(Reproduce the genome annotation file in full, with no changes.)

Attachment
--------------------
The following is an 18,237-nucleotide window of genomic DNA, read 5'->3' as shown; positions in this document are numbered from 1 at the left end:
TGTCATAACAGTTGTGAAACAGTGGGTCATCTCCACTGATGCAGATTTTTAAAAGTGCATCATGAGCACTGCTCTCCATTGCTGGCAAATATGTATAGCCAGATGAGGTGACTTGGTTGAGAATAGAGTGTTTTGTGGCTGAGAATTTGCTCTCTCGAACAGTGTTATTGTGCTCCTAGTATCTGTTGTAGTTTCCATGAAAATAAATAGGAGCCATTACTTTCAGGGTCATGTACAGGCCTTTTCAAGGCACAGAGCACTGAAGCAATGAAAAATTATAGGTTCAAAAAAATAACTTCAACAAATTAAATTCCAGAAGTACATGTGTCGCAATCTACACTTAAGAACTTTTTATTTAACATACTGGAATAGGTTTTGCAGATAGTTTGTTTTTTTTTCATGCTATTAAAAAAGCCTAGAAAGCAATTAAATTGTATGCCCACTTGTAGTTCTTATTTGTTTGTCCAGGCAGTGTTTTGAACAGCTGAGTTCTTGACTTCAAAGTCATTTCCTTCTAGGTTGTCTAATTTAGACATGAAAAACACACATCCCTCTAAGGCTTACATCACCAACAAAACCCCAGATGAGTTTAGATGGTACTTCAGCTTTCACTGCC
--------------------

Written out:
The following is an 18,237-nucleotide window of genomic DNA, read 5'->3' as shown; positions in this document are numbered from 1 at the left end:
TGTCATAACAGTTGTGAAACAGTGGGTCATCTCCACTGATGCAGATTTTTAAAAGTGCATCATGAGCACTGCTCTCCATTGCTGGCAAATATGTATAGCCAGATGAGGTGACTTGGTTGAGAATAGAGTGTTTTGTGGCTGAGAATTTGCTCTCTCGAACAGTGTTATTGTGCTCCTAGTATCTGTTGTAGTTTCCATGAAAATAAATAGGAGCCATTACTTTCAGGGTCATGTACAGGCCTTTTCAAGGCACAGAGCACTGAAGCAATGAAAAATTATAGGTTCAAAAAAATAACTTCAACAAATTAAATTCCAGAAGTACATGTGTCGCAATCTACACTTAAGAACTTTTTATTTAACATACTGGAATAGGTTTTGCAGATAGTTTGTTTTTTTTTCATGCTATTAAAAAAGCCTAGAAAGCAATTAAATTGTATGCCCACTTGTAGTTCTTATTTGTTTGTCCAGGCAGTGTTTTGAACAGCTGAGTTCTTGACTTCAAAGTCATTTCCTTCTAGGTTGTCTAATTTAGACATGAAAAACACACATCCCTCTAAGGCTTACATCACCAACAAAACCCCAGATGAGTTTAGATGGTACTTCAGCTTTCACTGCC